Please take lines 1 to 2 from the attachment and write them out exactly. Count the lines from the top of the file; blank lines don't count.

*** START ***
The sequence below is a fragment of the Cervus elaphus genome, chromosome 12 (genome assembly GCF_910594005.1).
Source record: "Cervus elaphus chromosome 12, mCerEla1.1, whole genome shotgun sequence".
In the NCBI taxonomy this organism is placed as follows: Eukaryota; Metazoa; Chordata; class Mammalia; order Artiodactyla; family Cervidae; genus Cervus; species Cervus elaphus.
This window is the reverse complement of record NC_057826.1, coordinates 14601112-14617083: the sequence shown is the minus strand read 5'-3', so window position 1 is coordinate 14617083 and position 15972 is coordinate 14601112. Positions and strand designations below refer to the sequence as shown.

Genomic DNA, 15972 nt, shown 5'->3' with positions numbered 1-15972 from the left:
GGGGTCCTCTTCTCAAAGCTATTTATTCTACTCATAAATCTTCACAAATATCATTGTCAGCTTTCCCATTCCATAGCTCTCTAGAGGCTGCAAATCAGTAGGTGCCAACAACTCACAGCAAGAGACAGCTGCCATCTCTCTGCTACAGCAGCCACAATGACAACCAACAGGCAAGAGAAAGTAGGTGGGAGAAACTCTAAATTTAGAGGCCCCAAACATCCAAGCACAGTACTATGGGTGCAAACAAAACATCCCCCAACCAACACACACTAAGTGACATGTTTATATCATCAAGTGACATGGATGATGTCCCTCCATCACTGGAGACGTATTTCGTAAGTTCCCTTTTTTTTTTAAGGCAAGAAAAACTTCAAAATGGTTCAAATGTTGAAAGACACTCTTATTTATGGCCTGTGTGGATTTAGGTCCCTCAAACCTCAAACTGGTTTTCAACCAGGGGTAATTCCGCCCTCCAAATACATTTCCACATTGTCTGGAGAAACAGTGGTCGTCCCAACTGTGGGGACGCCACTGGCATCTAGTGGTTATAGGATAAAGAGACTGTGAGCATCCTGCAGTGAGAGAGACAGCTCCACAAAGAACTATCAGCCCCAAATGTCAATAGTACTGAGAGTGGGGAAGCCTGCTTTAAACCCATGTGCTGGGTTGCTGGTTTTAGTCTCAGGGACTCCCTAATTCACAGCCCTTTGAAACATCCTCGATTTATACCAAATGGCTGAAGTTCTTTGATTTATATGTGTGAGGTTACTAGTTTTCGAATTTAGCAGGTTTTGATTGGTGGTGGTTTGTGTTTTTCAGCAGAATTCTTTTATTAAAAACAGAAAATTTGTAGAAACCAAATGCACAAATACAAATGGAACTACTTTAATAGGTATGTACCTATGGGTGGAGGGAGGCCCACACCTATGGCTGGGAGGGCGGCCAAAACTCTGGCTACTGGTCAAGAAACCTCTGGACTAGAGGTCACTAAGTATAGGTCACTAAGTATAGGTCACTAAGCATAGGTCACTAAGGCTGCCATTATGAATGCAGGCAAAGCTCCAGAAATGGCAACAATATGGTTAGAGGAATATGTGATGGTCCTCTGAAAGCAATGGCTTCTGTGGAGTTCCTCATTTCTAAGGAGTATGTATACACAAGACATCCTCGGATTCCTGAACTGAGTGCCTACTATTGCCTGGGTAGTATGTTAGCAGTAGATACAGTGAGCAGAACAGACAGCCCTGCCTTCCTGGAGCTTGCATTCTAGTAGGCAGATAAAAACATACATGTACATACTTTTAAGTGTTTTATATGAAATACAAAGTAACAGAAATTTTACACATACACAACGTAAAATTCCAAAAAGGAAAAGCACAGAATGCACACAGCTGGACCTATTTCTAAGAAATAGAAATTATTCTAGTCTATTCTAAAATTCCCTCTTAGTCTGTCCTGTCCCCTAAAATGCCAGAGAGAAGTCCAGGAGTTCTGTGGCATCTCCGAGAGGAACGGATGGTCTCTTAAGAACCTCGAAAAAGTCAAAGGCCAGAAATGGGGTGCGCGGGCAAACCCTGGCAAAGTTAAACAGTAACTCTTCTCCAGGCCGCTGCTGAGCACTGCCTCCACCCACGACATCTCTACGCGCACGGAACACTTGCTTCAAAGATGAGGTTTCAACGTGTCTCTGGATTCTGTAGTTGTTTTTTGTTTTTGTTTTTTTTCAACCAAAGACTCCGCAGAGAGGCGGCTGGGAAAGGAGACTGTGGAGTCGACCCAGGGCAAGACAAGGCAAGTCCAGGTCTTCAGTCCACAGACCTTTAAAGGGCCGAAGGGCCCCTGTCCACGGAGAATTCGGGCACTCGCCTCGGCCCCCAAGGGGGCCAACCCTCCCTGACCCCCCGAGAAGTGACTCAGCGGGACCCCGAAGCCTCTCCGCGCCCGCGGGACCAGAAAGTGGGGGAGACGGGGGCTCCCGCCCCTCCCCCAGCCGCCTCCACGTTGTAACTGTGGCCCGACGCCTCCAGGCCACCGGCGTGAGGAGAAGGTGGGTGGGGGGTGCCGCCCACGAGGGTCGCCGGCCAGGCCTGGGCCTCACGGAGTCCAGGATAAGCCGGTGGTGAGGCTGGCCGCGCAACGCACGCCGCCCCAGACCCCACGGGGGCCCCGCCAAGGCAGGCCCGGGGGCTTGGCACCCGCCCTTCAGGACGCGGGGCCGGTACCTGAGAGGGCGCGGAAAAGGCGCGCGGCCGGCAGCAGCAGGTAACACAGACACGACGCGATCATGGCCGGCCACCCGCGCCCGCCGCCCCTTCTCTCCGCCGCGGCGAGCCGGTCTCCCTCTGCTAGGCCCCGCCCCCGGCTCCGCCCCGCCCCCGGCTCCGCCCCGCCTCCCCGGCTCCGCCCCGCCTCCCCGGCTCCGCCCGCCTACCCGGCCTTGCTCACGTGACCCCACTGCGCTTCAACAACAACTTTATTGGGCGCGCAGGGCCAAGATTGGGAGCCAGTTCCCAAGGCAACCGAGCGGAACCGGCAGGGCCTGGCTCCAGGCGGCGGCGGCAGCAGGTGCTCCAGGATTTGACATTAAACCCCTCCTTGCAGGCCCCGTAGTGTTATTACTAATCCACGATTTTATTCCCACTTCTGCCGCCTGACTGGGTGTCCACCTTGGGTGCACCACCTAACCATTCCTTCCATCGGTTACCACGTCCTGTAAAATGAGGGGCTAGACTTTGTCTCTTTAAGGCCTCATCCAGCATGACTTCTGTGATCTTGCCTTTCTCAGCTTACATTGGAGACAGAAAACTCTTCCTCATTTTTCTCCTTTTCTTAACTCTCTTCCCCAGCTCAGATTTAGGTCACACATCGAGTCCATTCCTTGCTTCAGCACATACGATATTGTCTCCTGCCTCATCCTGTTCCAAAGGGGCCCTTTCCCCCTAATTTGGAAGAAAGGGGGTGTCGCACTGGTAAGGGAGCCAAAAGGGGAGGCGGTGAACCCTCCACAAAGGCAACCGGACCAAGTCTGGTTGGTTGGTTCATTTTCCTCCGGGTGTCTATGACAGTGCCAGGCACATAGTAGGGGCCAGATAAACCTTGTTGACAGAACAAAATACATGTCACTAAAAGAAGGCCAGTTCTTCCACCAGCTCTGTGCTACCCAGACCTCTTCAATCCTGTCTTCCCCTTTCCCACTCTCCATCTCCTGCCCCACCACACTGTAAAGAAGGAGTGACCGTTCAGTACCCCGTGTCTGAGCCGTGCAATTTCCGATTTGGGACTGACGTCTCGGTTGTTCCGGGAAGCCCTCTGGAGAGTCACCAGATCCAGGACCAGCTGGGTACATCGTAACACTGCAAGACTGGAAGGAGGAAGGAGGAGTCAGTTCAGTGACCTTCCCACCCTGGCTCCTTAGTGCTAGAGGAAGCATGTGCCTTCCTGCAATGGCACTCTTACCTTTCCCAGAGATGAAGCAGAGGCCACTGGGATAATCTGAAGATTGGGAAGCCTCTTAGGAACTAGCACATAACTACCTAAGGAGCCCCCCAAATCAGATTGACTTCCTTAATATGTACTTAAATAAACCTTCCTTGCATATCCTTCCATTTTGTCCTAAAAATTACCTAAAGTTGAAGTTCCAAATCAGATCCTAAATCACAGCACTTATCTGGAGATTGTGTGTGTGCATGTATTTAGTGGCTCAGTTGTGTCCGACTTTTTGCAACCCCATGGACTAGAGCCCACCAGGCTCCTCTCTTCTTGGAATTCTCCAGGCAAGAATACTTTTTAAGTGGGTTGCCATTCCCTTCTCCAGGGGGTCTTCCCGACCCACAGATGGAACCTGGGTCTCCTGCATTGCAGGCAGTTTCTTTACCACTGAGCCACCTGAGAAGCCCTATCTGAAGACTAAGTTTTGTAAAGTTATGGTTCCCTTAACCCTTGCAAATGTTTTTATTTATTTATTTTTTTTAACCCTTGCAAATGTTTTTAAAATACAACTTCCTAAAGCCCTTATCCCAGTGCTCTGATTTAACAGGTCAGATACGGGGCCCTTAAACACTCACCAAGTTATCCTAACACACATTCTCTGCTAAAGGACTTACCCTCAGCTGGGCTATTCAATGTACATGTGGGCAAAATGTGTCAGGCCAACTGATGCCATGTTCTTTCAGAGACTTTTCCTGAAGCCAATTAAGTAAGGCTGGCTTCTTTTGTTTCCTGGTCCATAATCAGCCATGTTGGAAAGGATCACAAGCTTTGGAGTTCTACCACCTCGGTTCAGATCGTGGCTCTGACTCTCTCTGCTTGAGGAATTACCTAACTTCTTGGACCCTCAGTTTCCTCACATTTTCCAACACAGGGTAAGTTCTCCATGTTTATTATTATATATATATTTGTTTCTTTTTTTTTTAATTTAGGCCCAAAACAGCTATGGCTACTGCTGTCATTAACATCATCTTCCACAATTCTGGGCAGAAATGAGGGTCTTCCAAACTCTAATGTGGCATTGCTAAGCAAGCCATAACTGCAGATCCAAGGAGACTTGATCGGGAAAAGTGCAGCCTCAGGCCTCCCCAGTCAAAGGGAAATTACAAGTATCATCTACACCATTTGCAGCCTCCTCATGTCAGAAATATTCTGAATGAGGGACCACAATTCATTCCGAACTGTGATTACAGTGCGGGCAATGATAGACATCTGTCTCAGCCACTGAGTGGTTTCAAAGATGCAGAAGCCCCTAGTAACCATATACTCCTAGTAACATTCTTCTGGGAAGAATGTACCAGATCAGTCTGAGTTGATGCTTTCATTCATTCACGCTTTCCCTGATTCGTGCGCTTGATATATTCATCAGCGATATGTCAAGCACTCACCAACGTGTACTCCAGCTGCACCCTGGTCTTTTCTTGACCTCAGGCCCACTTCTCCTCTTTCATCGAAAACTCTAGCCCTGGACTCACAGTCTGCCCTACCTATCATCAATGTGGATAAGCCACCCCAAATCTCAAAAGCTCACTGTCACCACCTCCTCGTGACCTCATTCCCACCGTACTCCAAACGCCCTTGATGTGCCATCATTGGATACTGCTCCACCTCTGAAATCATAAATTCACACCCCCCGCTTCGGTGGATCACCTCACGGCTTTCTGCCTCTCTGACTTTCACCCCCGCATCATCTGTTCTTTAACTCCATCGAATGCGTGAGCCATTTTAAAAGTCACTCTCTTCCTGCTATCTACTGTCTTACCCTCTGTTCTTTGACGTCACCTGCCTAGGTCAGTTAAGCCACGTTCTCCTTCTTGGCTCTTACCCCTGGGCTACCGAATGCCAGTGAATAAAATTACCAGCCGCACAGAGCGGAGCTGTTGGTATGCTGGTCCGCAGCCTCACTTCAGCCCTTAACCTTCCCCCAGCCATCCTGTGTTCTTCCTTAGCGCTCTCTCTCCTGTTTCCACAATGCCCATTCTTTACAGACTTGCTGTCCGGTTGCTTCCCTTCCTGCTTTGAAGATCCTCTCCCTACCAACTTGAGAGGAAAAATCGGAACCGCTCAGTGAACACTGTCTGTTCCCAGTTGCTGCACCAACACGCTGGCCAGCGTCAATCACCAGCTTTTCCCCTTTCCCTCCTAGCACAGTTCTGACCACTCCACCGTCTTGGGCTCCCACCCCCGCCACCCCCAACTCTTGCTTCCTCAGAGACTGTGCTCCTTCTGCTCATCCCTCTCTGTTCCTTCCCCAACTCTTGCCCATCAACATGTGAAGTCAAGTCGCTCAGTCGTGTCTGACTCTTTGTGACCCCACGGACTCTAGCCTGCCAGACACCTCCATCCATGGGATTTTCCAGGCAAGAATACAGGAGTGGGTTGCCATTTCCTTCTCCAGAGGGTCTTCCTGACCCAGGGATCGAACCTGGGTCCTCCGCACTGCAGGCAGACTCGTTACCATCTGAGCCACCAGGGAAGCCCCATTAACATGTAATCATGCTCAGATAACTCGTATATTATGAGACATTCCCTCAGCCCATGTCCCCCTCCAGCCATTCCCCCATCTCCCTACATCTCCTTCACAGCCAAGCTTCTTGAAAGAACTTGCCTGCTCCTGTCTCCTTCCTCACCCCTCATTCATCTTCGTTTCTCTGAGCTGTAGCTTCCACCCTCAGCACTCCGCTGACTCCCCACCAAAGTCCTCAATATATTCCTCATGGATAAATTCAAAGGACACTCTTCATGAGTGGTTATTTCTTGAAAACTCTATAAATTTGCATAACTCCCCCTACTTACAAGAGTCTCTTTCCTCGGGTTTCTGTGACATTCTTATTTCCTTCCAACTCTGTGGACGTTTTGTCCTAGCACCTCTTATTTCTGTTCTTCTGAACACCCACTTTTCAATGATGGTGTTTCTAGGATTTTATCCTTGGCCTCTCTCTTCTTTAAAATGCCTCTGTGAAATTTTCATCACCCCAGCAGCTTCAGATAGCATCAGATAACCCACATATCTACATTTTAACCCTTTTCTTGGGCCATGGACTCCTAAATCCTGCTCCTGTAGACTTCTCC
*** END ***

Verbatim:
The sequence below is a fragment of the Cervus elaphus genome, chromosome 12 (genome assembly GCF_910594005.1).
Source record: "Cervus elaphus chromosome 12, mCerEla1.1, whole genome shotgun sequence".